Over the weekend, I attended the funeral of a youngish and beloved cousin.
I ran into many other cousins, all of whom are still married to their first and only spouses. Either the people in our family possess a knack for making happy unions, or we're freakishly tolerant of pain.
I'm hope it's the first one.
Over breakfast on Saturday, my aunt and I reminisced about some of her daughter's many devoted boyfriends. This cousin is happily married now, but she used to have a lot of devoted boyfriends. "She's a happy person," my aunt commented.
"Happiness is attractive," I agreed.
Later on, as we drove from the cemetery to the restaurant for the post-burial lunch, another cousin, a married and strikingly handsome man (6'6, dark-haired, blue-eyed--you'd notice him) and I talked about the qualities that make for a good marriage.
"Looks don't matter," he said. "They don't last."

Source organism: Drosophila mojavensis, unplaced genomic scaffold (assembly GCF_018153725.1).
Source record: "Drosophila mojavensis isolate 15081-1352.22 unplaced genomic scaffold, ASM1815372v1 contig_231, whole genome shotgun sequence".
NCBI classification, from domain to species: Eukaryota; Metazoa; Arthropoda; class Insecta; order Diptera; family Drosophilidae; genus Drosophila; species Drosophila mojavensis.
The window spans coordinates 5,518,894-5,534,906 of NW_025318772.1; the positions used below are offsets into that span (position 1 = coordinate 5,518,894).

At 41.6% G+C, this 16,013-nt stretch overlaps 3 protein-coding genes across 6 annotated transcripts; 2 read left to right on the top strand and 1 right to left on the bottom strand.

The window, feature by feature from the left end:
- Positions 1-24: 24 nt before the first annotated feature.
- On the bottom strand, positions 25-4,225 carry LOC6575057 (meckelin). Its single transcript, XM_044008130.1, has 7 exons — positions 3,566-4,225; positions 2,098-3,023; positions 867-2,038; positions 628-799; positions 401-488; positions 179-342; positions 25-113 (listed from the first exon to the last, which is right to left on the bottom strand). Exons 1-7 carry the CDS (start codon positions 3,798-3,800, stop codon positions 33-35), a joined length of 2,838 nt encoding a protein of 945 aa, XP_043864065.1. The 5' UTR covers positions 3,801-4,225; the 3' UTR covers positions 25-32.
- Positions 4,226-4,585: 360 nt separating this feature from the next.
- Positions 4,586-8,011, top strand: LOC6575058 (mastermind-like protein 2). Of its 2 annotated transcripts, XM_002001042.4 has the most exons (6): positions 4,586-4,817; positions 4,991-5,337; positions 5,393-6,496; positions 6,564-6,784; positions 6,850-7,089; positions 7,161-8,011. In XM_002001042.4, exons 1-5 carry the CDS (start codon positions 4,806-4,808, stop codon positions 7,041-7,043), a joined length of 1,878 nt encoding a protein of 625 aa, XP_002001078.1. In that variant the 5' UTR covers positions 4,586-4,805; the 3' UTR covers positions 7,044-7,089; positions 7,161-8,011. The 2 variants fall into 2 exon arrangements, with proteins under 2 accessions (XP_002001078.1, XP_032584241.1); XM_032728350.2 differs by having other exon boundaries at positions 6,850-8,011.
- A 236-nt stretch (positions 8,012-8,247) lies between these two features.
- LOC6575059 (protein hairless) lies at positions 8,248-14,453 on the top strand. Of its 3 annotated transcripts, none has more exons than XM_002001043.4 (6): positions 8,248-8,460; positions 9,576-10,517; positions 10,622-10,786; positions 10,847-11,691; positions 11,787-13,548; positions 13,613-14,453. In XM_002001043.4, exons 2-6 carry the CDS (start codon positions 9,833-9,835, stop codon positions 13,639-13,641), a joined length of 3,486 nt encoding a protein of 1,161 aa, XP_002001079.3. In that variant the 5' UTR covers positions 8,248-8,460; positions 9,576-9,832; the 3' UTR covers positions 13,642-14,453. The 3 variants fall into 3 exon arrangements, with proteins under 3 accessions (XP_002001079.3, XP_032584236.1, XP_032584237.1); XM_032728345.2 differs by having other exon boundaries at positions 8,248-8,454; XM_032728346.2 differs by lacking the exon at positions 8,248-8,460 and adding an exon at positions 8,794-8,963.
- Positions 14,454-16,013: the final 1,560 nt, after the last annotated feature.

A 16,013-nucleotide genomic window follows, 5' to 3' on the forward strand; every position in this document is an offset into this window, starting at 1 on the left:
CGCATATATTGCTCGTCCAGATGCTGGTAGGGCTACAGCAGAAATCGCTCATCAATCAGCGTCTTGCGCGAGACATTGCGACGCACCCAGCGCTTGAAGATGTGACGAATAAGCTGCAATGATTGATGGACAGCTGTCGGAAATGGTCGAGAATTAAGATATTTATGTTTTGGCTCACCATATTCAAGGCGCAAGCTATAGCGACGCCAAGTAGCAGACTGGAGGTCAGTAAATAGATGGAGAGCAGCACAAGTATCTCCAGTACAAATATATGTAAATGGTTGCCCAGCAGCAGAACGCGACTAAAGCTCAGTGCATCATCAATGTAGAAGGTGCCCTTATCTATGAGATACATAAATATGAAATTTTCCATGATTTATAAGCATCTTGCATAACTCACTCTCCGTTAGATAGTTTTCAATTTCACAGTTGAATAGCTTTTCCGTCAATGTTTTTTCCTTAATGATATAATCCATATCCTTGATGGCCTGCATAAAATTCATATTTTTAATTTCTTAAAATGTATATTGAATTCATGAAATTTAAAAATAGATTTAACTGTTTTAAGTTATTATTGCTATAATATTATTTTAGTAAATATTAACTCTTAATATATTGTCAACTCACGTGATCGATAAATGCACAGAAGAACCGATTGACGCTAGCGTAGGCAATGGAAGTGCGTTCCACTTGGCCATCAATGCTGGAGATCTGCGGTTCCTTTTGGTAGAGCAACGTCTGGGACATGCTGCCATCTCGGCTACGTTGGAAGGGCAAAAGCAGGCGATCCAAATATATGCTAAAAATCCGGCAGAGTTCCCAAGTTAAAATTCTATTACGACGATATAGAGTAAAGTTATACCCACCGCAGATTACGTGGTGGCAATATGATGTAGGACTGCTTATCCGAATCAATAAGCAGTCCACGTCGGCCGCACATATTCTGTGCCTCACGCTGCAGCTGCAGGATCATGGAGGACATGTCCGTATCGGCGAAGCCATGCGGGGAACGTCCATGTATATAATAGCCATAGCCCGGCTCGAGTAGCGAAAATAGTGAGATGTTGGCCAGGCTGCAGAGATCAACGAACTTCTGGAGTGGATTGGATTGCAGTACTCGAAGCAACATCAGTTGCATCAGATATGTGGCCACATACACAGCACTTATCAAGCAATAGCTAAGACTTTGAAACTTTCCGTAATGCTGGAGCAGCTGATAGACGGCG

"Money doesn't matter, either," I said.
"Money's not that important," he agreed (and he has it).
"In the end, you need someone who can make you laugh," I said.
Life certainly has its ups and downs. Who would have expected our cousin to die of colon cancer at such a young age, for instance? Imagine dealing with that while putting up with some dour loser who complains about his job all day and always manages to screw up when it's his turn to take out the dog.
Maya Angelou told Oprah Winfrey, " I've learned that you can tell a lot about a person by the way he/she handles these three things: a rainy day, lost luggage, and tangled Christmas tree lights."
It's been my experience that people who freak out over nothing freak out over everything. Whatever you do, don't marry one of them.
Marry someone who makes you laugh.